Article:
Causes for absenteeism can range from family issues to illness, said Mundell. In some cases, BKW has tried to resolve chronic absenteeism by communicating with parents about their child’s absences, as well as establishing early on that attending school is important.

District programs will also ensure that students want to go to school, which works hand in hand with career and technical education and other programs that prepare a student for life after high school, Mundell said.

According to BKW’s list of graduates, approximately 34 percent of the Class of 2019 will be attending a four-year college; another 34 percent will be attending a two-year college; 16 percent will be joining the workforce; 8 percent will be joining the military; and 8 percent will be taking a certification program such as through BOCES or the Aesthetic Science Institute.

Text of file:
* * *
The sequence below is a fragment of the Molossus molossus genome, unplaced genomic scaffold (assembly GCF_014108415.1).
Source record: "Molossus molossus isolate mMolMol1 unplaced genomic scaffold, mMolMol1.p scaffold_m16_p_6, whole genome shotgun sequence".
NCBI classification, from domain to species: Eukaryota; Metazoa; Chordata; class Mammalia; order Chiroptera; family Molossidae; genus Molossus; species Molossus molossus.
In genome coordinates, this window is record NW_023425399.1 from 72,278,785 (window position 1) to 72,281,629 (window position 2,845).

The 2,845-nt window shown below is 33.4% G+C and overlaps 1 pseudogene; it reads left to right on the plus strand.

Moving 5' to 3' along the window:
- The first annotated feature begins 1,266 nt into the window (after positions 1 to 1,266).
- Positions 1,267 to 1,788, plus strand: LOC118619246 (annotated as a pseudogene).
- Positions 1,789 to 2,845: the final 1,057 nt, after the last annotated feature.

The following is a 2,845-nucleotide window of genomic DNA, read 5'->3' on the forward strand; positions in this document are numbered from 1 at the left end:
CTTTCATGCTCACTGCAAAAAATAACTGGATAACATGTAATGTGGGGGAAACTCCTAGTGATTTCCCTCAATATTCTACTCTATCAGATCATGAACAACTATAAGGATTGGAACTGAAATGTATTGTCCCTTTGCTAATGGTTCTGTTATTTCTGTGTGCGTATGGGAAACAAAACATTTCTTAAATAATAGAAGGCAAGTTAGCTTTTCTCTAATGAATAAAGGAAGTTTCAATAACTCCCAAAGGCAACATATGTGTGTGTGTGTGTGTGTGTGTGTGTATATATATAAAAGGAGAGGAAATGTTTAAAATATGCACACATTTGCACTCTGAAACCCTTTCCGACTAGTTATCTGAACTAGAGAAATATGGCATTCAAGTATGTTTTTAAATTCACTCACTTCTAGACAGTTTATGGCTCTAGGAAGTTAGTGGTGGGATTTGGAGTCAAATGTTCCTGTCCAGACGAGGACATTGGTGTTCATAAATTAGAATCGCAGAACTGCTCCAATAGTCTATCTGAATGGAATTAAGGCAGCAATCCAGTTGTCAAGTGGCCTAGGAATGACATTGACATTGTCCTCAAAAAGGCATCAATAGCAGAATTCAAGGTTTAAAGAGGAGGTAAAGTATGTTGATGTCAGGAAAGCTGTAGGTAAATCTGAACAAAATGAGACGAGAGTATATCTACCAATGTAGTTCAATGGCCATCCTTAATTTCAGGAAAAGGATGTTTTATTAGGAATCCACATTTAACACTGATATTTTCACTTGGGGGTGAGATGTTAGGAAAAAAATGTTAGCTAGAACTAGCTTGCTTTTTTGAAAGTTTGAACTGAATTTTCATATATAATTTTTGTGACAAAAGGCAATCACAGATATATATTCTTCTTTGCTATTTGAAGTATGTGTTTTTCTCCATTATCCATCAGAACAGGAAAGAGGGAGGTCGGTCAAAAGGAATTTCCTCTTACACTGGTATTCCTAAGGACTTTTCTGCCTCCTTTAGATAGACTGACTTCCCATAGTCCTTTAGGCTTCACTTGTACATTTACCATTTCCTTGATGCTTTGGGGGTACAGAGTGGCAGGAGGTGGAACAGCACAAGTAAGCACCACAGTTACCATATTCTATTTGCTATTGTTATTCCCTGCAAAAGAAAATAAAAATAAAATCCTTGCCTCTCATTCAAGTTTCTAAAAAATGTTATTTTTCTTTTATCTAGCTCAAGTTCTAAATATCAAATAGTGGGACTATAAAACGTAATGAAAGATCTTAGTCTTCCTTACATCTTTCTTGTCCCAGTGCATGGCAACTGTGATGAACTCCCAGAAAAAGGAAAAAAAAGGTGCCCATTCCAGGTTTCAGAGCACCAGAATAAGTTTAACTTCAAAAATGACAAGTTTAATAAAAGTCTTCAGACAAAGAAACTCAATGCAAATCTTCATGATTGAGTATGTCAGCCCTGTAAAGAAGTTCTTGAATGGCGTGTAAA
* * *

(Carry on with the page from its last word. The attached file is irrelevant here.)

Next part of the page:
Mundell said he is eager to see what other districts have to offer as far as strategies in combating absenteeism and preparing students for life after graduation. He and others representing BKW will travel to meet with participants and the program’s organizers at different locations, he said.

“I’m very excited,” Mundell told the school board. “It’s an opportunity to network with other schools, but it’s also an opportunity to network with the likes of the credibility of Harvard University, and I think it says something for the work being done in our district.”